Greetings everyone. I would first like to thank Serpico for holding down the fort while the rest of the Nerds on Sports team had seemingly gone AWOL. Maybe they’re busy playing at an online casino like 666Casino or whatever, I’ve heard it’s fun to play games, but it’s just a hunch. Reasons for our absence range from life-altering personal developments to just being a bum. Which of those apply to which writer is an exercise left to a reader, though amusing guesses are encouraged.
Anyway, I finally have a sports post to blog about, and its not an even a rant about my fantasy baseball team, which would appeal to no one. Instead, I have a story about the Lowell Spinners game I attended last Saturday. Now minor league baseball has some inherent virtues, like the simple pleasure of watching a baseball game for cheap, and starting players with an average of less than 100, but I’m not going to dwell on such things. Instead, I’m going to talk about the game Pass the Cup, which was played by Willis, Serpico, and I. The premise of the game, for those of you too lazy to click on the link, is that during the game, a cup is passed between players during the game, and depending on the outcome of the AB, players have to put money in or take money out (in our case, in the form of quarters), and pass the cup on or keep holding onto it. Much like fantasy baseball, it makes you have more of a vested interested in the game and causes you to at times cheer against the home team. But unlike fantasy baseball, where you might be interested in only a few players, pass the cup makes you more interested in every single AB, regardless of who it is, and regardless of who is holding the cup. During the game I was losing a lot of money, mostly due to that pesky mounders rule, but I was able to walk away with the whole pot with a game-ending double play. My copious winnings all went toward the exciting purchase of laundry.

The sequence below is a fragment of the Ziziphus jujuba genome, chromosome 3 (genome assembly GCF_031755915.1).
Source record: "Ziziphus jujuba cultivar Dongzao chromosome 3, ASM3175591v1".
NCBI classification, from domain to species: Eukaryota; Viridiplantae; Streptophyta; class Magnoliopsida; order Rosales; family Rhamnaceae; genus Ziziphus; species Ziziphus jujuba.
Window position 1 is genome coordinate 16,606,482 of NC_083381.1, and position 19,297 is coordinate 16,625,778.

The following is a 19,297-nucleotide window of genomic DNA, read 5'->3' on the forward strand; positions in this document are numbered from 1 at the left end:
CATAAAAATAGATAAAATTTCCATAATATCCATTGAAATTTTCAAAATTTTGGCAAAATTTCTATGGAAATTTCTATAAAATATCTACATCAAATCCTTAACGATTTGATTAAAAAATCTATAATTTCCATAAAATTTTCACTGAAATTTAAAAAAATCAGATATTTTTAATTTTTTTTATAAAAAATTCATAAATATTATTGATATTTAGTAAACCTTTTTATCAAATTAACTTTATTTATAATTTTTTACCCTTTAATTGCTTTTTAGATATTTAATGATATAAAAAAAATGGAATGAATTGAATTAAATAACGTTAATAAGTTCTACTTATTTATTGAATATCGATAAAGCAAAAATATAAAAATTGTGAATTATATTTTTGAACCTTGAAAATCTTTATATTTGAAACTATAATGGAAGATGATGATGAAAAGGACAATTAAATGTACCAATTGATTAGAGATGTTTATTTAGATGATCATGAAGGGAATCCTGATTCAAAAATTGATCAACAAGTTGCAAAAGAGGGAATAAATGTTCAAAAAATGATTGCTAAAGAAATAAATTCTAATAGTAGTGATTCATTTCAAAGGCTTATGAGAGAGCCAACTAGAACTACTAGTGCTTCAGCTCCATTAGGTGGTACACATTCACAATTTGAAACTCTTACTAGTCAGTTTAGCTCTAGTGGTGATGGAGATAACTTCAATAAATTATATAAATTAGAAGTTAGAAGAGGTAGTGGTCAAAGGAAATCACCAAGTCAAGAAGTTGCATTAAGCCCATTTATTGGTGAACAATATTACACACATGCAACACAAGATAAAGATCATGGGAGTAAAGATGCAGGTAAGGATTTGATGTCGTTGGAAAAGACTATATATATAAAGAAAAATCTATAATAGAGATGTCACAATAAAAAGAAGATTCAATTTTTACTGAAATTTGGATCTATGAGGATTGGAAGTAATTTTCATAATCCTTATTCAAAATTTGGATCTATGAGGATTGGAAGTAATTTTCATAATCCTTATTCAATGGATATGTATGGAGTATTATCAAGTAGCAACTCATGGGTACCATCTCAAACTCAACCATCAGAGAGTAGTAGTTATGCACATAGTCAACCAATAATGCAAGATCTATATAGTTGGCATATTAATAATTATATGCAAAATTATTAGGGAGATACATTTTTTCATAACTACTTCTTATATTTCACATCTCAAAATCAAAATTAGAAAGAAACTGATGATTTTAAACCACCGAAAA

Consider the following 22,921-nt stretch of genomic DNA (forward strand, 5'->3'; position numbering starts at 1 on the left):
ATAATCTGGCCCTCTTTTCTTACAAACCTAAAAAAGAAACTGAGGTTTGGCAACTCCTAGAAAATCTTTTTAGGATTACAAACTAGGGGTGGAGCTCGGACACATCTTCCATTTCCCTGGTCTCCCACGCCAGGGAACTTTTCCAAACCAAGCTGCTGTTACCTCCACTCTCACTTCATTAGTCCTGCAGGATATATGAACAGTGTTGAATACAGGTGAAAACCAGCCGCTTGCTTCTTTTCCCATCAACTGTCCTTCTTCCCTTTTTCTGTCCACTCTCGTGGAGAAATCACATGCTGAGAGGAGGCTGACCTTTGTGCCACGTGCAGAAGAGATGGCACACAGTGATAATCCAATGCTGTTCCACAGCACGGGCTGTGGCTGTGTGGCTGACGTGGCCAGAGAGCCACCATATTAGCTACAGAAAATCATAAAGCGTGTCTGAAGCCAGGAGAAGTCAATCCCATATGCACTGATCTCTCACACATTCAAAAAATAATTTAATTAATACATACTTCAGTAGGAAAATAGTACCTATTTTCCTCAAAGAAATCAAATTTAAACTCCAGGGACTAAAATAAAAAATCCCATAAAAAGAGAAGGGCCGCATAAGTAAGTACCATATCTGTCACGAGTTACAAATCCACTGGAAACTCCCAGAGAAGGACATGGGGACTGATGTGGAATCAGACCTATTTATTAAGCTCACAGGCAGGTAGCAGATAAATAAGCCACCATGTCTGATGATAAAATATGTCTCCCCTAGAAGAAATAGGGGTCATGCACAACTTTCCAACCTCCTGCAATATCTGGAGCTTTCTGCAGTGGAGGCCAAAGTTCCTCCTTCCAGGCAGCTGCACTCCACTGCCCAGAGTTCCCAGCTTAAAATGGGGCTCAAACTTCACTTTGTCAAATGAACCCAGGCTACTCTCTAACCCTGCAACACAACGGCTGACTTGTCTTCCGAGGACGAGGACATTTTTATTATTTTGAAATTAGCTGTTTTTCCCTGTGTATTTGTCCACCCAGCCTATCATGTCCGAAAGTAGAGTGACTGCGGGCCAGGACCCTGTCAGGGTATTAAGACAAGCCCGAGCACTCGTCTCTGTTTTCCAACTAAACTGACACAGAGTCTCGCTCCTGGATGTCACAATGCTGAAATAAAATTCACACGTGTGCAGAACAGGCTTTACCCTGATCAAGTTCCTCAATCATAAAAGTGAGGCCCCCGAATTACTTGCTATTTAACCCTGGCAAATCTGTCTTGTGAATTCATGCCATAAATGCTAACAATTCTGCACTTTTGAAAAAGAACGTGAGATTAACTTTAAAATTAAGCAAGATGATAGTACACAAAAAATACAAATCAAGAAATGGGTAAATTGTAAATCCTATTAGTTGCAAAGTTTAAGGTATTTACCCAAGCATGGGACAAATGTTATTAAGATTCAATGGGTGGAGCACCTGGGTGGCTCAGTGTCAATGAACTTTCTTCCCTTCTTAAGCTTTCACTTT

Having gone through the game once, we are already seeking to tweak the rules. Willis has already proposed increasing the amount of money taken out for base hits, which would likely work out well given how large our pot grew. I also believe that additional rules could be added/changed, including:
- Reach on Error: money in cup stays the same, but pass the cup in the opposite direction
- Walk in a run: collect $0.50
- Inside the Park Home Run: collect the cup + $1 from each player
- Last out of game (No hitter): collect the cup + $2 from each player
- CALLING THE PLAY: Before the ball is put into play, if the cup holder can correctly guess what the player AB will do (fly out, ground out, strike out, BB, single, double, triple, home run), s/he can decide whom to give the cup to (and can hold onto it if they wish).
Any other suggestions? Should some element of those weird audience participation games that take place between innings be added? Place a comment and let us know!